Tonishia Cannon watches as Richmond Police investigate a shooting at an apartment complex Thursday afternoon, in the 1400 block of Hull Street in Richmond.
A female was shot and suffered non-life threatening injuries, but it's a scene Cannon said she sees too often in South Richmond.
“It's like it's getting out of control really,” said Cannon. “It's like some people don't even care if the police are out.”
However, according to the Richmond Police Department, violent crime, even in some of the most notorious areas of Southside, is actually down.
Police officials say in the past 30 days they have seen an 83% drop in violent crime along the Jefferson Davis Highway corridor.
In sector 213, which sits in the middle of the corridor, violent crime is down 28% in 2012 compared to the same time period last year.
“They are really working hard. And it takes people helping people, people working together and with policemen to help solve some of these crimes,” said Mary Karn, who has lived in South Richmond for more than 23 years.
Even though police say violent crime is down in the area, evidence of the constant battle they fight in Southside still remains.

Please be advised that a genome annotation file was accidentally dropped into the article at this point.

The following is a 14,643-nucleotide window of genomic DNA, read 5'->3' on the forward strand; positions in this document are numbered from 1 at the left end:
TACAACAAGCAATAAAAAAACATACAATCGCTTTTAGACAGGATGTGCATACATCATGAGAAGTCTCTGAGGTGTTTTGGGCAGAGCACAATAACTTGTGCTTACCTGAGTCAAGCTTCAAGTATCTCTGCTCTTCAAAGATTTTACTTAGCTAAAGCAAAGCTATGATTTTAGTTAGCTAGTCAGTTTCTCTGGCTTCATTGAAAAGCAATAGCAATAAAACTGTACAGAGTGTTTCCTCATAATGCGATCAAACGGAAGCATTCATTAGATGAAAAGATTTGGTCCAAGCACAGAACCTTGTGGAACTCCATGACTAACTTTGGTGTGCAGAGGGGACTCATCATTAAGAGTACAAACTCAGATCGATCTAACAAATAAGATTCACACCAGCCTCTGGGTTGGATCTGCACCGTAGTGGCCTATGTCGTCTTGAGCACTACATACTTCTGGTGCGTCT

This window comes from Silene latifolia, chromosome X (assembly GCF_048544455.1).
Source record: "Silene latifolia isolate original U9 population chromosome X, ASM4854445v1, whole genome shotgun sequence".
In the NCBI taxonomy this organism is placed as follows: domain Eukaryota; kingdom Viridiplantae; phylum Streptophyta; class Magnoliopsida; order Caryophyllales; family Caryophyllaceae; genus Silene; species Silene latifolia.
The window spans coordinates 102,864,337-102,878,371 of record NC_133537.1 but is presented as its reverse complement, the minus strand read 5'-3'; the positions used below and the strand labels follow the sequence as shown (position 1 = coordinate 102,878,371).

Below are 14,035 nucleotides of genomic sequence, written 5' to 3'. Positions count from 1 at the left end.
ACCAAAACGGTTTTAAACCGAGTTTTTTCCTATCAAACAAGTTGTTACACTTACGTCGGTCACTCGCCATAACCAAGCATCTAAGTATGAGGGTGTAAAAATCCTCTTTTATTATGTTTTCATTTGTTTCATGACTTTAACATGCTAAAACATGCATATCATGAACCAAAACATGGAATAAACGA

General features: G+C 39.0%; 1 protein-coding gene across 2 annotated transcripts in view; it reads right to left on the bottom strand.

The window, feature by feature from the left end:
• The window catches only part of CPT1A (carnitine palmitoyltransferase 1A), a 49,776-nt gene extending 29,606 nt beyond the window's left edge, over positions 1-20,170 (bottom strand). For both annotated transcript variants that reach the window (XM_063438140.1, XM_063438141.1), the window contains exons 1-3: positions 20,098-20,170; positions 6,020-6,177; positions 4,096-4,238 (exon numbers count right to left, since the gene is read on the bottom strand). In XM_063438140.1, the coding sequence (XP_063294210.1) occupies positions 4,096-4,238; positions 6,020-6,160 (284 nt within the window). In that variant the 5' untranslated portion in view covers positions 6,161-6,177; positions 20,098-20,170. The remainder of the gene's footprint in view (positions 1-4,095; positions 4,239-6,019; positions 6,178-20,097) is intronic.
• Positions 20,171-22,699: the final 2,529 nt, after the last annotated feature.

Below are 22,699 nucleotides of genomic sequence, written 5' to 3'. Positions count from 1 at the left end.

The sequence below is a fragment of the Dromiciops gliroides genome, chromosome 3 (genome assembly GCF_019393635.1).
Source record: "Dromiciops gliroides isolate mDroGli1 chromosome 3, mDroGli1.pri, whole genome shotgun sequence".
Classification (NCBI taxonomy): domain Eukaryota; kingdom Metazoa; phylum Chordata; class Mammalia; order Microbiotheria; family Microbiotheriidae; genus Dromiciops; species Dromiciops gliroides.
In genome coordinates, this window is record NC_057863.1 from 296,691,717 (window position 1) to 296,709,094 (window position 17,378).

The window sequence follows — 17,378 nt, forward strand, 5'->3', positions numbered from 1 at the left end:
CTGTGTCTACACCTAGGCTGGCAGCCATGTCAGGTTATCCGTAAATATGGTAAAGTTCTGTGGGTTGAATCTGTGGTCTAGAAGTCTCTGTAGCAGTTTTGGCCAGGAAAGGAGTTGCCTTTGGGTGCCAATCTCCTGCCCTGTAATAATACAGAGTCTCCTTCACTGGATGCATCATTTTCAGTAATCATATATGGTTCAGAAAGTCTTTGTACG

On Tuesday night, Richmond Police said 51-year-old Milton Jackson was shot and killed during a robbery attempt as he left work at the Family Dollar store at the 3100 block of Jefferson Davis Highway.
“My heart goes out to that family. It was a senseless act of crime,” says Councilwoman Reva Trammell, 8th District. She lives less than a mile from where Jackson was killed.
But to Trammell, explaining the recent drop in violent crime stats in her district is simple.
“It's because the community works well with the police chief and with those officers, and they know them. It's called community policing, and I know the police are going to solve this,” said Trammell.
Ezell Lee lives in the apartment complex on Hull Street where the women was shot Thursday.
Lee thinks it is difficult to prevent crime, no matter the area, but he hopes people don't become desensitized from seeing its aftermath.
“You don't know what' going to happen and when it's going to happen,” said Lee. “So you have to always be on alert, but I don't think people are that insensitive that when something happens they say, 'Oh, well. It happened to them and not to me.'’
“I think everybody feeling the crunch of violence,” he added.